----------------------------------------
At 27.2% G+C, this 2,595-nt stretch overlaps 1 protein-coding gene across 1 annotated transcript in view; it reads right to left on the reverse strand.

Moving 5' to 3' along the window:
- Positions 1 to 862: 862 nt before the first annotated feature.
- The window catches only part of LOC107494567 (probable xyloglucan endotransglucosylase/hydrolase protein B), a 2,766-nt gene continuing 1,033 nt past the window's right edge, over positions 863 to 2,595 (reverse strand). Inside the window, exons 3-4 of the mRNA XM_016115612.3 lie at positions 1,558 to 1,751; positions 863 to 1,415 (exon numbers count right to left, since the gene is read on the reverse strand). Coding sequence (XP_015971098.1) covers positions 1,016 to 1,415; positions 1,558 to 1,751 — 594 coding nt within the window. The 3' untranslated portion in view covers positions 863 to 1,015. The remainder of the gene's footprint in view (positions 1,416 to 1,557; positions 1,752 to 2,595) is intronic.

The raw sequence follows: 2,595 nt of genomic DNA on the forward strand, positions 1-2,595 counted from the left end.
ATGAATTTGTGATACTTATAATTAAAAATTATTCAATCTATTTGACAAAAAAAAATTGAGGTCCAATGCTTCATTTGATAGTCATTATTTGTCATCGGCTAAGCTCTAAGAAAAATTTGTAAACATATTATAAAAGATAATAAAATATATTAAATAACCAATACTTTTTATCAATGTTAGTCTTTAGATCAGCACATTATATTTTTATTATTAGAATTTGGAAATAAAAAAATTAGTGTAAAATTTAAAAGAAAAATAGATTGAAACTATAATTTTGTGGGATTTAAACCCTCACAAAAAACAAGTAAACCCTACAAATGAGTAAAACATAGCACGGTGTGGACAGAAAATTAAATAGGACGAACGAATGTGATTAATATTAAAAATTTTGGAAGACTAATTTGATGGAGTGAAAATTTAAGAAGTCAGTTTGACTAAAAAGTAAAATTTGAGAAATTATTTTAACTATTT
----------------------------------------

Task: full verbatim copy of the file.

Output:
At 27.2% G+C, this 2,595-nt stretch overlaps 1 protein-coding gene across 1 annotated transcript in view; it reads right to left on the reverse strand.

Moving 5' to 3' along the window:
- Positions 1 to 862: 862 nt before the first annotated feature.
- The window catches only part of LOC107494567 (probable xyloglucan endotransglucosylase/hydrolase protein B), a 2,766-nt gene continuing 1,033 nt past the window's right edge, over positions 863 to 2,595 (reverse strand). Inside the window, exons 3-4 of the mRNA XM_016115612.3 lie at positions 1,558 to 1,751; positions 863 to 1,415 (exon numbers count right to left, since the gene is read on the reverse strand). Coding sequence (XP_015971098.1) covers positions 1,016 to 1,415; positions 1,558 to 1,751 — 594 coding nt within the window. The 3' untranslated portion in view covers positions 863 to 1,015. The remainder of the gene's footprint in view (positions 1,416 to 1,557; positions 1,752 to 2,595) is intronic.

The raw sequence follows: 2,595 nt of genomic DNA on the forward strand, positions 1-2,595 counted from the left end.
ATGAATTTGTGATACTTATAATTAAAAATTATTCAATCTATTTGACAAAAAAAAATTGAGGTCCAATGCTTCATTTGATAGTCATTATTTGTCATCGGCTAAGCTCTAAGAAAAATTTGTAAACATATTATAAAAGATAATAAAATATATTAAATAACCAATACTTTTTATCAATGTTAGTCTTTAGATCAGCACATTATATTTTTATTATTAGAATTTGGAAATAAAAAAATTAGTGTAAAATTTAAAAGAAAAATAGATTGAAACTATAATTTTGTGGGATTTAAACCCTCACAAAAAACAAGTAAACCCTACAAATGAGTAAAACATAGCACGGTGTGGACAGAAAATTAAATAGGACGAACGAATGTGATTAATATTAAAAATTTTGGAAGACTAATTTGATGGAGTGAAAATTTAAGAAGTCAGTTTGACTAAAAAGTAAAATTTGAGAAATTATTTTAACTATTT